'Haunted' Gold Rush-era hotel set to reopen in Yukon
Published Tuesday, July 30, 2019 1:25PM EDT
A fabled Yukon hotel dating back to the Klondike Gold Rush is set to reopen its doors after 15 years thanks to the hard work and dedication of its latest owners.
Anne Morgan and Jamie Toole took over ownership of the hotel in Carcross, Yukon in 2006 with the intention of restoring it to its former glory and refashioning it as a boutique hotel with a restaurant and bar.
“It’s got the most amazing history for the Yukon,” Morgan told CTV’s Your Morning from Whitehorse on Tuesday.
The historic Caribou Hotel was originally built in Bennett, B.C. in 1898, during the start of the famed gold rush. It operated for several years, a short distance from U.S. President Donald Trump’s grandfather’s restaurant and hotel, before it was floated down Lake Bennett to Carcross.
Over the next century, the three-storey, wood-framed building switched hands numerous times and became a historically significant structure for the region, even being deemed a Yukon Historic Site in 2008.
“It’s a really significant landmark here,” Morgan said. “It’s a pretty interesting place.”
Plenty of that interest lies in the building’s reputation as being haunted.
According to local legend, the spirit of one of the hotel’s former owners, Bessie Gideon, still roams the building’s storied halls.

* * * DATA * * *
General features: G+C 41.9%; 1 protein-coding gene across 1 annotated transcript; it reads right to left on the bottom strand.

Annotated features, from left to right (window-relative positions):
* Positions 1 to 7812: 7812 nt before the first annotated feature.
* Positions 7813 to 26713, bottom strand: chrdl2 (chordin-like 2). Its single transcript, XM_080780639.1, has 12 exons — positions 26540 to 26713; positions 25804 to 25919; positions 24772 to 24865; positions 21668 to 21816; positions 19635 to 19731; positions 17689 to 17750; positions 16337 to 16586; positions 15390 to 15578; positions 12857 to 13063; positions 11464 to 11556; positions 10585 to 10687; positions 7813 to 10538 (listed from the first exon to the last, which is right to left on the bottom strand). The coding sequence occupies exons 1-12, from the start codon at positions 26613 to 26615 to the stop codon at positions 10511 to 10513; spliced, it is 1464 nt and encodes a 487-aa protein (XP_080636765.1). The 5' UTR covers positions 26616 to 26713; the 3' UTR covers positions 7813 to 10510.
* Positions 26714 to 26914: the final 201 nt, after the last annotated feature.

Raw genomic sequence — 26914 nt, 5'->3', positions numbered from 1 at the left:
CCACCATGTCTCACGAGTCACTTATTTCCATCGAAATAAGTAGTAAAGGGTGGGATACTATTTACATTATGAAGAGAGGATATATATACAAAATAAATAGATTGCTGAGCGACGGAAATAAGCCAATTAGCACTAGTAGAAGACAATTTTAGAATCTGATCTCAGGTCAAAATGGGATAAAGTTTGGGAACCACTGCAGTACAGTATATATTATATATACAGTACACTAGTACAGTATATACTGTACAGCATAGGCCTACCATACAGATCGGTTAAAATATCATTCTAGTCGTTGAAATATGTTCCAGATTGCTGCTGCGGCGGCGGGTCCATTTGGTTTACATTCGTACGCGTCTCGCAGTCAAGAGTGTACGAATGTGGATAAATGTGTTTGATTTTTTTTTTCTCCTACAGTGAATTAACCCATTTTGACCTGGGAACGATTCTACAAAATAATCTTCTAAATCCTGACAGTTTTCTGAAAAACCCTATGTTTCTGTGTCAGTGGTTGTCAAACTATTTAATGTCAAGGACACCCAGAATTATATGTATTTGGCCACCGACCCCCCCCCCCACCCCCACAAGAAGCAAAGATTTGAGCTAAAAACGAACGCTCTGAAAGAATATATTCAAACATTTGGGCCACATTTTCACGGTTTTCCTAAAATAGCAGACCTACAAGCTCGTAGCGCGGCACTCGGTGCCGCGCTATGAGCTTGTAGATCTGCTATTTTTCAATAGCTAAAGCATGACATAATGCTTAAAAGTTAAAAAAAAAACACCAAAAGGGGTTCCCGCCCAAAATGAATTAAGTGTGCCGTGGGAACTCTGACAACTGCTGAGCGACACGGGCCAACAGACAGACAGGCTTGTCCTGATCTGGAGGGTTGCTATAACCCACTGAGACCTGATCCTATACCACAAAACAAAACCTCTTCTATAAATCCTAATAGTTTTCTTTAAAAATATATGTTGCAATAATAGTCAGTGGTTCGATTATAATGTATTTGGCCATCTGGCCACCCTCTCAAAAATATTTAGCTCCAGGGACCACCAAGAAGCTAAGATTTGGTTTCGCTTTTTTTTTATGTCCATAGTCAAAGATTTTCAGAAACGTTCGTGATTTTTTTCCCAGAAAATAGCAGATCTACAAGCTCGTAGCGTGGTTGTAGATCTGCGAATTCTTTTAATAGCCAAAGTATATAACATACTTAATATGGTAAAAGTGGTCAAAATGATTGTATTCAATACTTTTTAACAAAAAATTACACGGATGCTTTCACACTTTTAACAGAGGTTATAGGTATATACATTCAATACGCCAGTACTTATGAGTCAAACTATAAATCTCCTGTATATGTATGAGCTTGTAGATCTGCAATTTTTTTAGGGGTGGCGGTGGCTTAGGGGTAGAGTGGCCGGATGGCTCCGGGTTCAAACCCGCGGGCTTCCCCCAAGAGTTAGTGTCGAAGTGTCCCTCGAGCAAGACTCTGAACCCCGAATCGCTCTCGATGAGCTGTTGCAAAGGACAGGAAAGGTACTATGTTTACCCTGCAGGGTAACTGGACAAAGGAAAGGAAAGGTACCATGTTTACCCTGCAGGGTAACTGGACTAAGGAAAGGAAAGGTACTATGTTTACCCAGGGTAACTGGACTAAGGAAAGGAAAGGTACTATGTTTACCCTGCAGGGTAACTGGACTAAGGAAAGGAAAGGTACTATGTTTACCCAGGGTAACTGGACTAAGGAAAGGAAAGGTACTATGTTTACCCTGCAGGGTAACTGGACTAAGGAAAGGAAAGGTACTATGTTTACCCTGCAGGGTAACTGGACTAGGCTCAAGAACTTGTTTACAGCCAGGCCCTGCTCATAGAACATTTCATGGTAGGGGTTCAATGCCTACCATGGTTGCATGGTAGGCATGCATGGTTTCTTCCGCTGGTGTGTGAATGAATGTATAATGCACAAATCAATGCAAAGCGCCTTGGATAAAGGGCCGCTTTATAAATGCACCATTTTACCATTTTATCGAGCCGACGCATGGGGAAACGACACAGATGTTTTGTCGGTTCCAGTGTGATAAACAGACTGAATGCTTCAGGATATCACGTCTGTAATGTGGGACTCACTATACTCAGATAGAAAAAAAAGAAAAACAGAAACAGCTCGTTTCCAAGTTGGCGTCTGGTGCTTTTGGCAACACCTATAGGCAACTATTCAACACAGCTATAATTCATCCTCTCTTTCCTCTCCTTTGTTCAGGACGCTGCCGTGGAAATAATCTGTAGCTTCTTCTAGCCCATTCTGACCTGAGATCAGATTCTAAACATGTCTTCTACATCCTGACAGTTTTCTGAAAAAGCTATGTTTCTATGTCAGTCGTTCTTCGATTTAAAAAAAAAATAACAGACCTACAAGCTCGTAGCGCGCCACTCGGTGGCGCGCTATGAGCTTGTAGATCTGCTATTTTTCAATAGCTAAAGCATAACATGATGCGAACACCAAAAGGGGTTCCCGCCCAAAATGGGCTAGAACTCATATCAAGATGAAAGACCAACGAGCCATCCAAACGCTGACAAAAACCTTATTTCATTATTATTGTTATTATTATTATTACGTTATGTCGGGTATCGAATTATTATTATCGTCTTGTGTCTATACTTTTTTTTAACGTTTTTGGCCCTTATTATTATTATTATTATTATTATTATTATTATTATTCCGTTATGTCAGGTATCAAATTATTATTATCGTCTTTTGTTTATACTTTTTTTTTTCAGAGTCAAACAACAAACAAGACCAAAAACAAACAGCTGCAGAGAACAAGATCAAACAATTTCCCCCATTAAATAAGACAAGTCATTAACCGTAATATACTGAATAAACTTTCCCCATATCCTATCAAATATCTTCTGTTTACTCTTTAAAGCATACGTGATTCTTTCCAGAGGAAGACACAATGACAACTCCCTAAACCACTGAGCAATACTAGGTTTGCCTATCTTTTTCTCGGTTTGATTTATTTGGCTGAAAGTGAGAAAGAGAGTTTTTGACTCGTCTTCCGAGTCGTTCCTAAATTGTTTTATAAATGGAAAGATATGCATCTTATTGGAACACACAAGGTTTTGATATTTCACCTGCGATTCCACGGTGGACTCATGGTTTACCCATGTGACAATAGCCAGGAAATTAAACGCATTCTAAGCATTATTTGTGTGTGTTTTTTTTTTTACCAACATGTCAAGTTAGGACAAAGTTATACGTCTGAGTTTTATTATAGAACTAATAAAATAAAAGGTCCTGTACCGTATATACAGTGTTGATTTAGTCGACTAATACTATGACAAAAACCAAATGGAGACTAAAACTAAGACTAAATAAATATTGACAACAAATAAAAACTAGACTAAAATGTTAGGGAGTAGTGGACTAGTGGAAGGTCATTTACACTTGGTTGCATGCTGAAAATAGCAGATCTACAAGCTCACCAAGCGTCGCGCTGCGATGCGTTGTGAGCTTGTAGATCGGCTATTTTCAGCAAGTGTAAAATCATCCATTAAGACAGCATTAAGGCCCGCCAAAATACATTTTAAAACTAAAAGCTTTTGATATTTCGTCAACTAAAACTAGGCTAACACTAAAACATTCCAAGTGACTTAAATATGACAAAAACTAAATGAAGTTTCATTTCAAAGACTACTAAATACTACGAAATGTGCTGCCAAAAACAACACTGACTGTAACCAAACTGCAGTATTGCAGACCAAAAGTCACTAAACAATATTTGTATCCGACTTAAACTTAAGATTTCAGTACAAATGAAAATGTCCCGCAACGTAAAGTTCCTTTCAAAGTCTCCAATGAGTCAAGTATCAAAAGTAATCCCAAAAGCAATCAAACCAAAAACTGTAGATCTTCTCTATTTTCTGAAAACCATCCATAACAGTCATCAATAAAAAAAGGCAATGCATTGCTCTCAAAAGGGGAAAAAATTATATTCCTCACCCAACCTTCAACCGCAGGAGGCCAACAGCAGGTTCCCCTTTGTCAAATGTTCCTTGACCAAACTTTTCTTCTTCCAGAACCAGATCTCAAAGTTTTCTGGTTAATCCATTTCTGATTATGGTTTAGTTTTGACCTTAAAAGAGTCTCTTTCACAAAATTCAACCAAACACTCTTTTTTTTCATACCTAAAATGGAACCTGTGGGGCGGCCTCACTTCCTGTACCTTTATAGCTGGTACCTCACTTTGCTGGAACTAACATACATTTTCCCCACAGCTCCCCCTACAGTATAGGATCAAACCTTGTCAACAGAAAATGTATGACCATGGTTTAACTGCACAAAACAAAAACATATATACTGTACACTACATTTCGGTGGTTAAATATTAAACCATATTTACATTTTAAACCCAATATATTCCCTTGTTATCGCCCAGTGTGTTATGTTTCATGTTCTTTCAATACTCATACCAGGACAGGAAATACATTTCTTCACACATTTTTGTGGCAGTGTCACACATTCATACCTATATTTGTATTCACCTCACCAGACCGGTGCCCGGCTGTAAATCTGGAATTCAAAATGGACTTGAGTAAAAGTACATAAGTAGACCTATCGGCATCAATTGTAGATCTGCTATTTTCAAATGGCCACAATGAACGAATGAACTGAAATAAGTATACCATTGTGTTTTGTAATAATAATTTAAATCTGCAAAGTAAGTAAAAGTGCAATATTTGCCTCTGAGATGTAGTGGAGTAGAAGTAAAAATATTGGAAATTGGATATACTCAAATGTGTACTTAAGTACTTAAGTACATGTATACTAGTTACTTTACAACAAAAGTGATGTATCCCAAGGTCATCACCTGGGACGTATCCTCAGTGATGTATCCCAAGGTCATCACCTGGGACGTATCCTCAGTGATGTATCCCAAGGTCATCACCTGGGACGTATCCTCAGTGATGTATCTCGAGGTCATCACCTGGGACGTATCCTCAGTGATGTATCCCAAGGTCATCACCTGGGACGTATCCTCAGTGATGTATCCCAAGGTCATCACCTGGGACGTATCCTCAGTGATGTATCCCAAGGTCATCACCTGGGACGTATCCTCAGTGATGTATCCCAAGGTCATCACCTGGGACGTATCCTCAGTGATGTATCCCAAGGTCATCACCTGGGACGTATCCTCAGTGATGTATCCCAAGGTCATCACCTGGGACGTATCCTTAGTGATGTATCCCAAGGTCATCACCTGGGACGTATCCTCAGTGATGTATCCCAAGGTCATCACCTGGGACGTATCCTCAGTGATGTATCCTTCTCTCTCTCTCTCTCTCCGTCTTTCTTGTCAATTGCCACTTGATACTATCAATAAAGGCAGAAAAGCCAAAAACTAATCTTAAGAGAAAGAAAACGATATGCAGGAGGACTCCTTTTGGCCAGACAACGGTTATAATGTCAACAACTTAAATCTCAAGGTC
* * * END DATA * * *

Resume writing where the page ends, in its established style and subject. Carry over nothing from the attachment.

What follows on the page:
The hotel’s website said Gideon has been known to enjoy “slamming doors and creaking floors; putting bubbles in bathtubs; knocking on floorboards and looking out windows.”
Morgan said Gideon died on Oct. 27, 1933, exactly five years, to the day, after her husband died.
“It’s said that Bessie’s spirit is the one that haunts the hotel,” she explained. “[There have been] lots of strange occurrences in the hallway and sort of near her old room, but [she’s a] pretty interesting character.”
Another famed resident of the hotel was a crabby talking parrot named Polly. Morgan said Polly’s owners used to leave their bird with the hotel in the winters when they travelled south and pick it up again in the spring.
In 1918, however, Polly’s owners died in a shipwreck and it became a permanent fixture at the hotel from then on.
“Polly came to live at the hotel, cursing and swearing and biting people, drinking whiskey,” Morgan said.
The parrot was known as a “surly bird” and Morgan and Toole decided to pay tribute to its memory by naming the hotel’s saloon The Surly Bird.
“Polly was a very much loved Yukon character and is now buried in the Carcross cemetery,” she said.
While it may be another couple of years before the hotel opens its doors to the public, Morgan said they’re hoping to have the restaurant up and running before the end of the year.